The contrast between gay and lesbian inclusion and transgender exclusion by both the state and mass media has caused some scholars in queer studies (e.g., Spade, 2011) to ask whether transgender bodies, communities, and issues are the excluded “step child” of LGB(T) politics. Using Manning and McDonald’s stories, as both illustrative and representative of everyday transgender experiences, my research takes up this contrast as a problem intensified by the practices of and connections between corporate media and the U.S. security state (an amalgam of governmental, corporate, and civil entities invested in fostering national security and citizen safety at the expense of civil liberties). I examine the media and the state’s differential treatment of transgender individuals as an entry point through which to analyze gender and sexual visibility within the contemporary United States because it affords the ability to interrogate the state’s increasingly prevalent surveillance practices since September 11, 2001.

Using Chelsea Manning and CeCe McDonald as case studies, my project examines how transgender lives are represented by the media and surveilled by the U.S. security state, specifically how media coverage of these individuals is connected to state surveillance practices post-9/11. My dissertation moves beyond studies of representation typical in media studies to build interdisciplinary bridges between critical media studies, queer studies, and surveillance studies. My dissertation asks how and why certain transgender people come under scrutiny by the surveillance practices of the security state as it analyzes the power relations intrinsic to those practices. I argue that the mainstream news media’s portrayal of Manning as “emotionally fractured,” plagued by “disciplining problems” and “delusions of grandeur” provides a rationale for the state surveillance of transgender bodies by tying their gender-non-conformity to mental instabilities that threaten state interests. Relatedly, the media’s framing of McDonald and her gender-non-conforming body as deceptive, as well as the state’s refusal to grant McDonald a right to self-defense, and the denial of her transgender subjectivity by the prison system (through placement in a male correctional facility and the denial of hormone therapy) further illustrates how both the media and the state deem transgender bodies deviant and therefore threatening. I suggest that in this mutually reinforcing process intersecting logics of gender, class, and race inform state surveillance practices that disproportionally subject transgender communities (particularly those of color) to frequent policing, discrimination, and incarceration.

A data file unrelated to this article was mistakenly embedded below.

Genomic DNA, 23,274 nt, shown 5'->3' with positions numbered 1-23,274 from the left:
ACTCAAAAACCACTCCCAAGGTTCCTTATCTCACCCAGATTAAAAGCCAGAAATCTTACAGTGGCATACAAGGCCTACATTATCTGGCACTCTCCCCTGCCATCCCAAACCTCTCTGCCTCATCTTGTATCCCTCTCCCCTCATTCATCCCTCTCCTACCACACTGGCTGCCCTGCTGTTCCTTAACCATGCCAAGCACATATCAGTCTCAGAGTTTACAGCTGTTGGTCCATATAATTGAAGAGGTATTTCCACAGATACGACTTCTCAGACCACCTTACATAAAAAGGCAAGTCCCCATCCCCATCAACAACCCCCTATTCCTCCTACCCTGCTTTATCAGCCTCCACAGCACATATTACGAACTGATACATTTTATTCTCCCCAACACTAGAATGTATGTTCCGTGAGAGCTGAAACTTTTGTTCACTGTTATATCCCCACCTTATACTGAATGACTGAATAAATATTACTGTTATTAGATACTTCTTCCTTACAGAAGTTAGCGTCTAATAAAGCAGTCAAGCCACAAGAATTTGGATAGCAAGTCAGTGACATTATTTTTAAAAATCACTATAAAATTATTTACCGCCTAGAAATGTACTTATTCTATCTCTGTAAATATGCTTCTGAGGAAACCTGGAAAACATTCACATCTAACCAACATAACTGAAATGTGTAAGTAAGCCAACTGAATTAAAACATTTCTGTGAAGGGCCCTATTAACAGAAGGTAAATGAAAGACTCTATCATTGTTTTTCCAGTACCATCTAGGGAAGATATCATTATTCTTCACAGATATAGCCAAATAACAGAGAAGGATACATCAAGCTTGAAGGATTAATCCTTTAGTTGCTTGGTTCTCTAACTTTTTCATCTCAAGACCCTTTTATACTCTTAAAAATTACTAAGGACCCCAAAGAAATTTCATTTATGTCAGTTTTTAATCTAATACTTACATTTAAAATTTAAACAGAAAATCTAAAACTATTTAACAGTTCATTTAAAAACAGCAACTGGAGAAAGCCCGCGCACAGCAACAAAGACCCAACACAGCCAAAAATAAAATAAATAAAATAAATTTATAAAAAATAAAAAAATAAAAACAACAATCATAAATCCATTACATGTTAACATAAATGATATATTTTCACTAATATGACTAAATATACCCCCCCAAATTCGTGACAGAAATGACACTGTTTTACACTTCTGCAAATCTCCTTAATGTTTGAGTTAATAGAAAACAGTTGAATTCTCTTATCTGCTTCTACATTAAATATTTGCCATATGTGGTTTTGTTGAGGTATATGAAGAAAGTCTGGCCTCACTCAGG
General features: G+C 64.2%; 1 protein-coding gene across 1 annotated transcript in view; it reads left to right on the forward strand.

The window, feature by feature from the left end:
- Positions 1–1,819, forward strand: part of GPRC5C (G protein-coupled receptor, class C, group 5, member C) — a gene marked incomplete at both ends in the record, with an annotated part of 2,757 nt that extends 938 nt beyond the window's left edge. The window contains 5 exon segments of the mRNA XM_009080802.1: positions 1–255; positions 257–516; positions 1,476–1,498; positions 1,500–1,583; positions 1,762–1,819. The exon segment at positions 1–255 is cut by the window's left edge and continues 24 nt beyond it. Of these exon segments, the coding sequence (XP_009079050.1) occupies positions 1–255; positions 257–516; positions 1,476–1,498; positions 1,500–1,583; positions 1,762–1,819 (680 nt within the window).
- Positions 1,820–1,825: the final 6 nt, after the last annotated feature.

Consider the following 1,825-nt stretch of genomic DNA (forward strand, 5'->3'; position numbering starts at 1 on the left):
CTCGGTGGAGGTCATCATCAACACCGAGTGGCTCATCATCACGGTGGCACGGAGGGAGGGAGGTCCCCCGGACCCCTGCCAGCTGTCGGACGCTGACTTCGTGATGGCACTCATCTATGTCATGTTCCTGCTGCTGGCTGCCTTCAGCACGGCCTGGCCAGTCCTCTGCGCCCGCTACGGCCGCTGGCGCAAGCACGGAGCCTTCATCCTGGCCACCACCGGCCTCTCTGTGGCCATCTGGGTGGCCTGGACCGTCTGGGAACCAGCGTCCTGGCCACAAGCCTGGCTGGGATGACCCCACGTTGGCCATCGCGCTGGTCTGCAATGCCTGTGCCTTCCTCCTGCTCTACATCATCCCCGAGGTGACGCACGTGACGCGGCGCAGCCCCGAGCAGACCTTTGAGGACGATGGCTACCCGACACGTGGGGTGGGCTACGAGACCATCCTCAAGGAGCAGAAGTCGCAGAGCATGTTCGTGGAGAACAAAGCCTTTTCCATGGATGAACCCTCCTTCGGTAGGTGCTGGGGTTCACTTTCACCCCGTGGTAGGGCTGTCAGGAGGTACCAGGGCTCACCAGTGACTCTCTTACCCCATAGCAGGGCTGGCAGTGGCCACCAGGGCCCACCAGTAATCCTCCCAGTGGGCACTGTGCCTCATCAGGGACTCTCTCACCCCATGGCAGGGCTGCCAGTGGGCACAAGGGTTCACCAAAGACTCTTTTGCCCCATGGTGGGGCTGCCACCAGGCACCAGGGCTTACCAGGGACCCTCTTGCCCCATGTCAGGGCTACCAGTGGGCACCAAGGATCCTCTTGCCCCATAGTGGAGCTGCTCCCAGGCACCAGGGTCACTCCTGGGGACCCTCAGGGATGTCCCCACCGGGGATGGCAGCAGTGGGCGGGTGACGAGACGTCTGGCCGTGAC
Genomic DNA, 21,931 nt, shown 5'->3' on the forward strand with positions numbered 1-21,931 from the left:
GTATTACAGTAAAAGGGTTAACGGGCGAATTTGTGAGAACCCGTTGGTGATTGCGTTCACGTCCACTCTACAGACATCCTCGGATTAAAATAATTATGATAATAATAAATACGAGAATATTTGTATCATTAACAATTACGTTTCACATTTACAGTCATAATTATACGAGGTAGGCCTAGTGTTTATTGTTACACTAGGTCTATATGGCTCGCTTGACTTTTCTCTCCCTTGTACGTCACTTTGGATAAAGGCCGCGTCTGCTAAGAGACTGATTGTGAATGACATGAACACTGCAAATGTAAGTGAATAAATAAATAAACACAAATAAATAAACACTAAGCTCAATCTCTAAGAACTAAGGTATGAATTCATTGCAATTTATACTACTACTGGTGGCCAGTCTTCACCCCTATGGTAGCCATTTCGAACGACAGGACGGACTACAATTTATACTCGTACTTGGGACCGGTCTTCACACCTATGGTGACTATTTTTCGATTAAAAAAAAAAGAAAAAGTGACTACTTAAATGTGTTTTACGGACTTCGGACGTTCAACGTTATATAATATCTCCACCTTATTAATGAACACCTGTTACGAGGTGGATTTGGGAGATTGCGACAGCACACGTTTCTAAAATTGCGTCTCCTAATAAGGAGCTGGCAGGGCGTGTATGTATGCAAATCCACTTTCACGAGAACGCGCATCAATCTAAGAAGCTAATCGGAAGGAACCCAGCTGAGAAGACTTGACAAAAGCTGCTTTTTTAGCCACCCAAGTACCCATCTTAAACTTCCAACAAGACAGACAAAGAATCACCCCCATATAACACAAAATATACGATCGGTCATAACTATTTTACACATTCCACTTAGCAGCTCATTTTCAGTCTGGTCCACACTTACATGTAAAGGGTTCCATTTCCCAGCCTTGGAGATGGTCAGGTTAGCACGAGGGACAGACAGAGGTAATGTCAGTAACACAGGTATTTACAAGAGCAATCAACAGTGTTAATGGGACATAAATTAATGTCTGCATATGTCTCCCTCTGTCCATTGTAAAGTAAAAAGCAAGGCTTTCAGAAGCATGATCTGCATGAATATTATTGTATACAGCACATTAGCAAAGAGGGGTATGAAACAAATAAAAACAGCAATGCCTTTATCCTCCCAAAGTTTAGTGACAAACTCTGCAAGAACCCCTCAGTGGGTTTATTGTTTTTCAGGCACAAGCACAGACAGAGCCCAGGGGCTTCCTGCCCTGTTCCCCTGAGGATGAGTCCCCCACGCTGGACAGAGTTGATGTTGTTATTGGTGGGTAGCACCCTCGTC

Hopefully, this conveys a good glimpse of my larger project and over the next few weeks I plan on sharing some specifics and examples from the chapters that I have already completed and/or are appearing in publications. So stay tuned for more!